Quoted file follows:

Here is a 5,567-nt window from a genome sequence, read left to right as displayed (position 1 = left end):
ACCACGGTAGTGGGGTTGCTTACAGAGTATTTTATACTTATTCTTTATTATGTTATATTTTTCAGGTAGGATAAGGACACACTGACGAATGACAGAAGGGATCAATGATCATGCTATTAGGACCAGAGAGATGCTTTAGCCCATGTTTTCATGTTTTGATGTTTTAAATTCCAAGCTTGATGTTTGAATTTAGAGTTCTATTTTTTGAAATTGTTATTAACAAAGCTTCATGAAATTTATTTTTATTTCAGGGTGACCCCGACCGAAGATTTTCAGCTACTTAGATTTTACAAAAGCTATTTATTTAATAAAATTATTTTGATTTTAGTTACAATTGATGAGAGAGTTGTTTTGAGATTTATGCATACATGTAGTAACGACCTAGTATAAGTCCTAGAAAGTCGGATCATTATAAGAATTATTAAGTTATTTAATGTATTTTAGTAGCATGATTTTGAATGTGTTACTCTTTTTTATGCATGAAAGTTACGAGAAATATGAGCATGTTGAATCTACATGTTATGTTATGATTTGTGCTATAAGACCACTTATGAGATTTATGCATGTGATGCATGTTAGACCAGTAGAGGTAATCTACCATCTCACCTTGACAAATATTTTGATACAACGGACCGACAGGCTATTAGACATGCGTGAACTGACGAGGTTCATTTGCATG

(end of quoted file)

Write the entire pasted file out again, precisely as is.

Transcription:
Here is a 5,567-nt window from a genome sequence, read left to right as displayed (position 1 = left end):
ACCACGGTAGTGGGGTTGCTTACAGAGTATTTTATACTTATTCTTTATTATGTTATATTTTTCAGGTAGGATAAGGACACACTGACGAATGACAGAAGGGATCAATGATCATGCTATTAGGACCAGAGAGATGCTTTAGCCCATGTTTTCATGTTTTGATGTTTTAAATTCCAAGCTTGATGTTTGAATTTAGAGTTCTATTTTTTGAAATTGTTATTAACAAAGCTTCATGAAATTTATTTTTATTTCAGGGTGACCCCGACCGAAGATTTTCAGCTACTTAGATTTTACAAAAGCTATTTATTTAATAAAATTATTTTGATTTTAGTTACAATTGATGAGAGAGTTGTTTTGAGATTTATGCATACATGTAGTAACGACCTAGTATAAGTCCTAGAAAGTCGGATCATTATAAGAATTATTAAGTTATTTAATGTATTTTAGTAGCATGATTTTGAATGTGTTACTCTTTTTTATGCATGAAAGTTACGAGAAATATGAGCATGTTGAATCTACATGTTATGTTATGATTTGTGCTATAAGACCACTTATGAGATTTATGCATGTGATGCATGTTAGACCAGTAGAGGTAATCTACCATCTCACCTTGACAAATATTTTGATACAACGGACCGACAGGCTATTAGACATGCGTGAACTGACGAGGTTCATTTGCATG